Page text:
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Taliban Say Proposed New Afghan Government To Seek Better Ties With US

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By Ayaz Gul

The Taliban are close to announcing their proposed Afghanistan government, which they say will seek friendly diplomatic ties with the United States, and the world at large, based on “mutual respect.”

A senior Taliban official, Bilal Karimi, a member of the Cultural Commission, told VOA no date has been fixed for the announcement, but that it will be made “very soon.” He was responding to reports the Islamist movement would unveil its government Friday.

The Taliban are under international scrutiny for delivery on pledges their governance system will represent all Afghan ethnic groups and respect human rights, particularly those of women, unlike their previous exclusive hardline regime in Kabul.

“It will be an inclusive strong central and sustainable system or government. We already have very good relations with a large number of countries and we don’t expect any problems,” Karimi told VOA when asked if their proposed ruling arrangement would win them much-need international recognition.

Britain stressed Friday it will hold the Taliban to their assurances, making sure that “deeds follow words.”

Speaking in Pakistan, British Foreign Secretary Dominic Raab said Britain was keeping up with the “new realities” in Afghanistan and does not want to see the social and economic fabric of the country broken.

“The approach that we are taking is, we don’t recognize the Taliban as a government, but we do see the importance of being able to engage and having a direct line of communication,” Raab said.  

Karimi rejected as “incorrect” media reports that their political deputy, Mullah Abdul Ghani Baradar, a co-founder of the group, would be the leader of the new government.

The Taliban seized control of the Afghan capital last month following stunningly swift military victories, taking control of 33 of the country’s 34 provinces in about a week.  

The fundamentalist group regained power in Kabul nearly 20 years after the U.S.-led invasion of the country removed them from power for harboring al-Qaida leaders Washington blamed for the September 2001 terror strikes on America.

The U.S. and other international lenders have suspended financial assistance programs for Afghanistan, linking resumption to the nature of the future Taliban government.

Multiple challenges face the war-ravaged and poverty-stricken South Asian nation, including growing humanitarian and economic crises.  

U.S. State Department spokesman Ned Price said Thursday Washington remains “unwavering” in its commitment to provide humanitarian assistance to the people of Afghanistan. Recognizing the Taliban, though, is linked to practical steps the future Afghan government would need to take.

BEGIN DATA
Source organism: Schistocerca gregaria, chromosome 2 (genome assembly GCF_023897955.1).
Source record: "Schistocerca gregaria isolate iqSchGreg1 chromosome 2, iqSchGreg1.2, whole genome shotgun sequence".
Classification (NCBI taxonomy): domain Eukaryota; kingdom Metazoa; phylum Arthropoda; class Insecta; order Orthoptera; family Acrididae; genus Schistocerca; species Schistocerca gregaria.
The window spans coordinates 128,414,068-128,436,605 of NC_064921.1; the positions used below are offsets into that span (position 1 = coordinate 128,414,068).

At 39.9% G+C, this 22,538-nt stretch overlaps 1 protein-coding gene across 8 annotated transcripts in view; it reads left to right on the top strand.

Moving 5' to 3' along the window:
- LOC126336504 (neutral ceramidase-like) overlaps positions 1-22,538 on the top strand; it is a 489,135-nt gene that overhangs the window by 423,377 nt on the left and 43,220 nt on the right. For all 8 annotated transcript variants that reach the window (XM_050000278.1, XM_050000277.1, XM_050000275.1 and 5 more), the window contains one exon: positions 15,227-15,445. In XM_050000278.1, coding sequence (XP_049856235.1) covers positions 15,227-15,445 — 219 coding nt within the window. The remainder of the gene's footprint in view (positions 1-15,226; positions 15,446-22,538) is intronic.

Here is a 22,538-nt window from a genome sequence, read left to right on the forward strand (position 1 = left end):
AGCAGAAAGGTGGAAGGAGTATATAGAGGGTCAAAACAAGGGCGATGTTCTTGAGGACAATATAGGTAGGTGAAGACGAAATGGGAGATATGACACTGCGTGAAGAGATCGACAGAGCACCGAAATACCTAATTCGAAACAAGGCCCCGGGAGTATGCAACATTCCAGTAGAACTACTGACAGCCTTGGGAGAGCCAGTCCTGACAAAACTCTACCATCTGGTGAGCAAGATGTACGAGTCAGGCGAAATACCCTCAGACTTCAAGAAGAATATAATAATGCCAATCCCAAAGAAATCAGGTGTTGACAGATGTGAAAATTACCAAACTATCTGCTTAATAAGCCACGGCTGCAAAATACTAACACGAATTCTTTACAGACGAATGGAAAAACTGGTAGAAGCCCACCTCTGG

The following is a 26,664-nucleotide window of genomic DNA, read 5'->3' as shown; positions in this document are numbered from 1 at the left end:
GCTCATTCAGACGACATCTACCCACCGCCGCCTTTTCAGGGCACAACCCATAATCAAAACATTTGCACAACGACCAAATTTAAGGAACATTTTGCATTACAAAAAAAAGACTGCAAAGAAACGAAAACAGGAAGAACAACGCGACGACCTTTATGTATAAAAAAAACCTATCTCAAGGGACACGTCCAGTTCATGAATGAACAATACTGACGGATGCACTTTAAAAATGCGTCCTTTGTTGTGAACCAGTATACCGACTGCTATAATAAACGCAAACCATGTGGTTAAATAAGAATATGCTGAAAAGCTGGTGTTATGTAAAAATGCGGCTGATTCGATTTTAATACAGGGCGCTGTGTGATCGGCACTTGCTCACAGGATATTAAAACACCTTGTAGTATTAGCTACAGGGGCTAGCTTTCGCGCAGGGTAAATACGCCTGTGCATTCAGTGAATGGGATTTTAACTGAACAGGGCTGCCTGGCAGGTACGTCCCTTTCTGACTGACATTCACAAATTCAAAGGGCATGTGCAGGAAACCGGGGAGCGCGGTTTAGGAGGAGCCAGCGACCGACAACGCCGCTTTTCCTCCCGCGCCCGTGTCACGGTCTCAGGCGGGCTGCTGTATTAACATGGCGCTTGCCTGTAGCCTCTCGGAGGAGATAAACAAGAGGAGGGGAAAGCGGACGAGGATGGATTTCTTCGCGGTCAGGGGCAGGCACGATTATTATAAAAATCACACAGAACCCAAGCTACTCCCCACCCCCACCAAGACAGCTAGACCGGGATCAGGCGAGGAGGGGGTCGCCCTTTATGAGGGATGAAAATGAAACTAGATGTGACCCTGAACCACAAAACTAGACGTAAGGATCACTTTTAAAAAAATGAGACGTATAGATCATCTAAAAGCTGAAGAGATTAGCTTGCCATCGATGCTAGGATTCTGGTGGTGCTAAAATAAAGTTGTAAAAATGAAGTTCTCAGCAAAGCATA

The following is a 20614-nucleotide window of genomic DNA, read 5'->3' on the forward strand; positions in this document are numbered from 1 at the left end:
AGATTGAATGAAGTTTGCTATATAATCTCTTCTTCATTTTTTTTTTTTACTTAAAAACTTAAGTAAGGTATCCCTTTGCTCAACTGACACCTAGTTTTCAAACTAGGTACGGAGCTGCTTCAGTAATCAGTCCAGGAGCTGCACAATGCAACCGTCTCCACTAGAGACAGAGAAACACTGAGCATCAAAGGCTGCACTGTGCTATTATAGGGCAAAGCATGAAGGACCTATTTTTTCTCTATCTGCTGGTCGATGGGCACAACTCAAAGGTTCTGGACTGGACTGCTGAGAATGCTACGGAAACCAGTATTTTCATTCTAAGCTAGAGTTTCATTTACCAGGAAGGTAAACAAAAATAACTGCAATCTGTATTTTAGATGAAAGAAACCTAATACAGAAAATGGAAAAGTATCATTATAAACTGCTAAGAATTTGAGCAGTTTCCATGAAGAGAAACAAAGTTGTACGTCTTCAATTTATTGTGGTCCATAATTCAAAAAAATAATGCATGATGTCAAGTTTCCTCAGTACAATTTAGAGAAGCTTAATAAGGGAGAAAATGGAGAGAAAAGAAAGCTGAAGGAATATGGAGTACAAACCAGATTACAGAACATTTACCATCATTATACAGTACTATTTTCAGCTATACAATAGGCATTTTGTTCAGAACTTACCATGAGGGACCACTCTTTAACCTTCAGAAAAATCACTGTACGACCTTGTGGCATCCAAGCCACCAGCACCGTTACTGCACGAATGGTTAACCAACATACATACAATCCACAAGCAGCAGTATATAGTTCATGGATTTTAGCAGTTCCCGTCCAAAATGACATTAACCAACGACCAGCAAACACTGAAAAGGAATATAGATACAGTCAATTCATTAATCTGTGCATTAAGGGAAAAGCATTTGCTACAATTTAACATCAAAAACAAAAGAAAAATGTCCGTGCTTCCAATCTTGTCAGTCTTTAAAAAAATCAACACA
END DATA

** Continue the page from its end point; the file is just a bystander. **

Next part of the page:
Price told reporters “the actions, especially vis-a-vis the areas we care profoundly about; that is: safe passage; respect for the rights of the people of Afghanistan, including women and girls and minorities; a government that is inclusive, a government that follows through on its counterterrorism commitments, and a government that respects the universal and international norms.”

Karimi sounded upbeat about Kabul’s future ties with Washington.

“The Islamic Emirate is keen to maintain good diplomatic, economic and trade relations with America on the basis of mutual respect and equality,” he said.

Chinese Foreign Ministry spokesman Wang Wenbin told reporters Friday that Beijing was closely following the government formation process in neighboring Afghanistan.

“China sincerely hopes all parties of Afghanistan can echo the eager aspiration of the Afghan people and common expectation of the international community, build an open and inclusive political structure, adopt moderate and prudent domestic and foreign policies, make a clear break with terrorist organizations in all forms,” Wang said. 

Beijing and several other countries, including Russia, Pakistan, and Iran, continue to maintain their diplomatic presence in Kabul since the Taliban captured the city. 

Taliban spokesman Zabihullah Mujahid told an Italian newspaper this week that they will fight for an economic comeback with the help of China, calling the giant neighbor an “important partner of Afghanistan.”

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